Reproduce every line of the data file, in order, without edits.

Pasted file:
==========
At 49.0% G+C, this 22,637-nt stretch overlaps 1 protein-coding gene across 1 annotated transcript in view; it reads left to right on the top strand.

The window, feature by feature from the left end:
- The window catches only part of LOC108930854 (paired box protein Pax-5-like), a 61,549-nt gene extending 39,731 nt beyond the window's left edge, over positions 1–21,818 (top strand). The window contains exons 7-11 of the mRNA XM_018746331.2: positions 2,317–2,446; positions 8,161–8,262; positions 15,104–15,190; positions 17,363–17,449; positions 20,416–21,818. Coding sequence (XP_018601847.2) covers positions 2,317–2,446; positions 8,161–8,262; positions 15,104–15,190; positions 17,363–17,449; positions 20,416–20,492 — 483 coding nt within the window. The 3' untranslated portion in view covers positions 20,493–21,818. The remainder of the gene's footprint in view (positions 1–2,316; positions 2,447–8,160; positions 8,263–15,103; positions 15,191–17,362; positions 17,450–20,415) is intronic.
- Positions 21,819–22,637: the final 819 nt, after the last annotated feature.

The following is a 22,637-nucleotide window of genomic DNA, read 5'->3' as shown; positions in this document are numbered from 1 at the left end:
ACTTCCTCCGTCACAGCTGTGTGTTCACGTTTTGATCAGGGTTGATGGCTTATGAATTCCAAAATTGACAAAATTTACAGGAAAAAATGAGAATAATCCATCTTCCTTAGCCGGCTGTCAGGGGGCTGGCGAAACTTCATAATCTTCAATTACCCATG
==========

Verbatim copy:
At 49.0% G+C, this 22,637-nt stretch overlaps 1 protein-coding gene across 1 annotated transcript in view; it reads left to right on the top strand.

The window, feature by feature from the left end:
- The window catches only part of LOC108930854 (paired box protein Pax-5-like), a 61,549-nt gene extending 39,731 nt beyond the window's left edge, over positions 1–21,818 (top strand). The window contains exons 7-11 of the mRNA XM_018746331.2: positions 2,317–2,446; positions 8,161–8,262; positions 15,104–15,190; positions 17,363–17,449; positions 20,416–21,818. Coding sequence (XP_018601847.2) covers positions 2,317–2,446; positions 8,161–8,262; positions 15,104–15,190; positions 17,363–17,449; positions 20,416–20,492 — 483 coding nt within the window. The 3' untranslated portion in view covers positions 20,493–21,818. The remainder of the gene's footprint in view (positions 1–2,316; positions 2,447–8,160; positions 8,263–15,103; positions 15,191–17,362; positions 17,450–20,415) is intronic.
- Positions 21,819–22,637: the final 819 nt, after the last annotated feature.

The following is a 22,637-nucleotide window of genomic DNA, read 5'->3' as shown; positions in this document are numbered from 1 at the left end:
ACTTCCTCCGTCACAGCTGTGTGTTCACGTTTTGATCAGGGTTGATGGCTTATGAATTCCAAAATTGACAAAATTTACAGGAAAAAATGAGAATAATCCATCTTCCTTAGCCGGCTGTCAGGGGGCTGGCGAAACTTCATAATCTTCAATTACCCATG